MSE 2016 - Full Program

Back to overview


DFT calculations of various Fe4N and Fe4C superstructures

Thursday (29.09.2016)
11:45 - 12:00
Part of:

Fe4N is the most prominent iron nitride attracting attention as a product of various types of heat treatments of steel but also due to its ferromagnetic properties. In Fe4N, the Fe atoms show a face-centered cubic (fcc) arrangement with N occupying ¼ of the octahedral sites such that a cubic L12-like superstructure results [1]. Unequivocal experimental evidence for an isostructural Fe4C, however, lacks. Frequent consideration of an L12-like Fe4C in the literature might have been motivated by a report [2] of an Fe4C compound with energetically unlikely [3] tetrahedral site occupation, which has the same unit cell size as the L12 structure as well as by evidence for L12-like C ordering in C-rich zones of tetragonal Fe-C martensite [4]. This had led to many reports of DFT calculations of Fe4C with L12-like superstructure in the literature. Differences in the N–N and C–C interactions in short-ranged-ordered Fe-N/C austenite [5], however, suggest that differences should also exist in the ordering of Fe4N and Fe4C. Hence, we have now performed DFT calculations using the VASP software [6] on numerous fcc-based Fe4N and Fe4C superstructures, predicted as described in [7], to reveal the preferred state of ordering for either case.

These calculations reveal that for Fe4N the experimentally well-established L12-like superstructure is clearly the most stable one. However, for Fe4C this is not the case. Instead, several more stable C arrangements with C on the octahedral sites were encountered. Many of these structures experience a pronounced Bain distortion into the direction of a body-centred cubic arrangement of the Fe atoms. The structures of Fe4N and Fe4C and their energies are governed by interplay between strain-induced interactions and the ionic repulsion between the interstitial atoms. The stronger ionic interactions in the case of Fe4N appear to stabilise the L12-like superstructure, whereas for Fe4C with less electronegative C atoms, other superstructures come into play containing nearest-neighbour C–C pairs, which do not occur in the L12-like superstructure. Hence, if an fcc-based Fe4C would exist, it would be unlikely to show a L12-like superstructure.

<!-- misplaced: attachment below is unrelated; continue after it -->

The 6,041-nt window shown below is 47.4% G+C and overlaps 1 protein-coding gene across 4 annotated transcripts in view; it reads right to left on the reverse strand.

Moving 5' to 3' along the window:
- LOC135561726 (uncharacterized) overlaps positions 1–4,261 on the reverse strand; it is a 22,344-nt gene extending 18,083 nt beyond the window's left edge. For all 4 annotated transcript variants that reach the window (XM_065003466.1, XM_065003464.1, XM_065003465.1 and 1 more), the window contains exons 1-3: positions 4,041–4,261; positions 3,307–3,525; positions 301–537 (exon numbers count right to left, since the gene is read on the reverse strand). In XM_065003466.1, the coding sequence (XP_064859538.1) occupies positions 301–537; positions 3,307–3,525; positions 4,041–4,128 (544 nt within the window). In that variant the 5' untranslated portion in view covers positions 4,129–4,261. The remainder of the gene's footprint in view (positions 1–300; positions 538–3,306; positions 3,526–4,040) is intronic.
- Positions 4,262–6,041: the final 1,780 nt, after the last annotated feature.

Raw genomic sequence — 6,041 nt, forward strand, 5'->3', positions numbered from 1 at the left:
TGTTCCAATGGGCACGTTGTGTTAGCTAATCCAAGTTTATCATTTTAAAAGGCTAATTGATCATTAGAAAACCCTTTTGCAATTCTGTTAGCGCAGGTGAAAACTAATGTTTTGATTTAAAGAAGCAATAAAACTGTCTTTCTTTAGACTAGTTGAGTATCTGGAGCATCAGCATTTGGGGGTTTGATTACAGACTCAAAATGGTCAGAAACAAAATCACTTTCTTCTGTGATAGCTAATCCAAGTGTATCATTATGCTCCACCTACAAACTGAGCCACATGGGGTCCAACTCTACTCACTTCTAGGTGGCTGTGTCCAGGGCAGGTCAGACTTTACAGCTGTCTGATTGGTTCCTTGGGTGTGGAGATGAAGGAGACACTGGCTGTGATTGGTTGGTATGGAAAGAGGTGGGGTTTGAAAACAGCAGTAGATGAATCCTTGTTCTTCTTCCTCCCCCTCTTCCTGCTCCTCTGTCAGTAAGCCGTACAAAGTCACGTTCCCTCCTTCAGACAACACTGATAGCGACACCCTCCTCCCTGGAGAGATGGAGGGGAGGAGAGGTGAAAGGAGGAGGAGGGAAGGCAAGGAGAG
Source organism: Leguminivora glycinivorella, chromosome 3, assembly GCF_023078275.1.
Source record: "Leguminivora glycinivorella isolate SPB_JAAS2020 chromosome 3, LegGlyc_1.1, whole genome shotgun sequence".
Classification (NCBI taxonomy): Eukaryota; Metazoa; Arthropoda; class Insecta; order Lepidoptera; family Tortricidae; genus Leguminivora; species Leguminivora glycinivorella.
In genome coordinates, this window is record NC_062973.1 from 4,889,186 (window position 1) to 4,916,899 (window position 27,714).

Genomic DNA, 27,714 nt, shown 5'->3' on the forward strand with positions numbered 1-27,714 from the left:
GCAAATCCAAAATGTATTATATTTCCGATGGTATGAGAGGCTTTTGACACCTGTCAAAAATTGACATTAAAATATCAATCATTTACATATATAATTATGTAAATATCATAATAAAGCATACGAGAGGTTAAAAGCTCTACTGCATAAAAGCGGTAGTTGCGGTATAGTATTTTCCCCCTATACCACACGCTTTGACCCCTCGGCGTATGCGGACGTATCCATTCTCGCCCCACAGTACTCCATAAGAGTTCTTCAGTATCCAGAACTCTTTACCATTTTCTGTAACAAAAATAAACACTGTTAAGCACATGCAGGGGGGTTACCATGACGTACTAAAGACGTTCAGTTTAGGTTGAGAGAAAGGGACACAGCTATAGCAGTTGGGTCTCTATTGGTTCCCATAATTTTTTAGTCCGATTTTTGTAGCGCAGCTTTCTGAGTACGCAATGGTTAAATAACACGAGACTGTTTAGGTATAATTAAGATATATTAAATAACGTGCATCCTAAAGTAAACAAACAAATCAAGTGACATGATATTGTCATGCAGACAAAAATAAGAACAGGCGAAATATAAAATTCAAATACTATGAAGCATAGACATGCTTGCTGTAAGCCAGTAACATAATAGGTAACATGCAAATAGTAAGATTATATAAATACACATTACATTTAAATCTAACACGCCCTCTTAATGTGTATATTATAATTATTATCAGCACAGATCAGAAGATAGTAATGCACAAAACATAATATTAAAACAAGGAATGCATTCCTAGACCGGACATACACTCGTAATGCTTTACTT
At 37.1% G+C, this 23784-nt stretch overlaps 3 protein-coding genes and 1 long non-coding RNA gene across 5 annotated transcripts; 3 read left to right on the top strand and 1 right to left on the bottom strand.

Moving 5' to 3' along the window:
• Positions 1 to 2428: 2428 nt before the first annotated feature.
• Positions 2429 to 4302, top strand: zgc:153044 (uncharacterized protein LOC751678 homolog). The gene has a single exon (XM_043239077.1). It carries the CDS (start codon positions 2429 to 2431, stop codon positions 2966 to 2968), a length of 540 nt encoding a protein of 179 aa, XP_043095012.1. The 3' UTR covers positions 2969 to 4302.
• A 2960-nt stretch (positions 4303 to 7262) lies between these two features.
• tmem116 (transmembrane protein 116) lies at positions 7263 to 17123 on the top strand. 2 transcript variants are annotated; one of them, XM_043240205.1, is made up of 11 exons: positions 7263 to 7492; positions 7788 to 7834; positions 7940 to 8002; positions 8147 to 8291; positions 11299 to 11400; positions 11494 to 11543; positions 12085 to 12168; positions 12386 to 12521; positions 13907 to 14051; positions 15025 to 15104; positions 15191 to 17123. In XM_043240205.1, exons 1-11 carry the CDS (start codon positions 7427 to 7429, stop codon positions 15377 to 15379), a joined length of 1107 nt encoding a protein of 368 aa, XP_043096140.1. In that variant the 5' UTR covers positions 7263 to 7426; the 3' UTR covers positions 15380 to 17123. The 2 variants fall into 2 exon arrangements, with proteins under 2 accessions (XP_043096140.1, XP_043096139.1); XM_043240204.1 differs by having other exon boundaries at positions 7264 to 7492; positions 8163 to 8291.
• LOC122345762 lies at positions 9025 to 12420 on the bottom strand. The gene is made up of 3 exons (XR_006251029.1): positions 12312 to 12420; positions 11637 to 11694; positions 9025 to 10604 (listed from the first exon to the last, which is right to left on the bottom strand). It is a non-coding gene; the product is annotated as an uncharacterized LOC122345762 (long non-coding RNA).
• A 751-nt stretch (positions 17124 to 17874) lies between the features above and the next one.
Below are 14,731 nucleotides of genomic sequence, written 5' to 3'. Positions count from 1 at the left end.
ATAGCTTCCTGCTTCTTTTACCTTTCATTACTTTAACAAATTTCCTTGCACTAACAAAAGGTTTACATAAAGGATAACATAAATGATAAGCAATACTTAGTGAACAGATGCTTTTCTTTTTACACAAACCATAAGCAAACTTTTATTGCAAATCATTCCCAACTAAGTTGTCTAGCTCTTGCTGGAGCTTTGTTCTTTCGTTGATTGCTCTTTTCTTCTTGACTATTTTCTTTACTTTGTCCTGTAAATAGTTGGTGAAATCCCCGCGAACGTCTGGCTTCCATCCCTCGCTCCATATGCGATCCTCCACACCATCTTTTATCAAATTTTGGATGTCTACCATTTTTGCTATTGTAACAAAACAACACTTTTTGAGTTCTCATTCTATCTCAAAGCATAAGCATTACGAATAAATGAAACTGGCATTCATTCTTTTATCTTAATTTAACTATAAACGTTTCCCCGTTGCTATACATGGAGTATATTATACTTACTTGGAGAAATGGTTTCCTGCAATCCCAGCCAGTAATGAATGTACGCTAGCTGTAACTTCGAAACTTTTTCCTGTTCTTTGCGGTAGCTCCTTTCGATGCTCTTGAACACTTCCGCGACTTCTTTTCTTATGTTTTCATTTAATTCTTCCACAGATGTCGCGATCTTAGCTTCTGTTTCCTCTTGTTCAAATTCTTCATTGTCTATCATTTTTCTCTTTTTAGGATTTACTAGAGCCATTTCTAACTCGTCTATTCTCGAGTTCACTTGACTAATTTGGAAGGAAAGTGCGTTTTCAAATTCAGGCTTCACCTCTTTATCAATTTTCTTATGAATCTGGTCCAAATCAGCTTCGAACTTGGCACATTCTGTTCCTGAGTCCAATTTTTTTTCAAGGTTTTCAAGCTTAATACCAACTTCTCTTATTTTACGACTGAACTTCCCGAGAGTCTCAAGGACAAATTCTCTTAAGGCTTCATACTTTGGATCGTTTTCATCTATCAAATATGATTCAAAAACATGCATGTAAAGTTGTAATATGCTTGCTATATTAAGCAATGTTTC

[1] K.H. Jack, Proc. Roy. Soc. London A 195 (1948) 34.

[2] Z.G. Pinsker, S.V. Kaverin, Sov. Phys. Crystallogr. 1 (1956) 48.

[3] C.M. Deng, C.F. Huo, L.L. Bao, X.R. Shi, Y.W. Li, J. Wang, H. Jiao, Chem. Phys. Lett. 448 (2007) 83.

[4] G.B. Olson, M. Cohen, Metall. Trans. A 14A (1983) 1057-1065.

[5] V.G. Gavriljuk, H. Berns, High Nitrogen Steels, Springer, Berlin (1999).

[6] G. Kresse, J. Furthmüller, Comput. Mater. Sci. 6 (1996) 15.

[7] G.L.W. Hart, R.W. Forcade, Phys. Rev. B 77 (2008) 224115.

Prof. Dr. Andreas Leineweber
TU Bergakademie Freiberg
Additional Authors:
  • Beshid A. Manavi
    Max-Planck-Institut für Eisenforschung, Düsseldorf
  • Dr. Sascha B. Maisel
    Max-Planck-Institut für Eisenforschung, Düsseldorf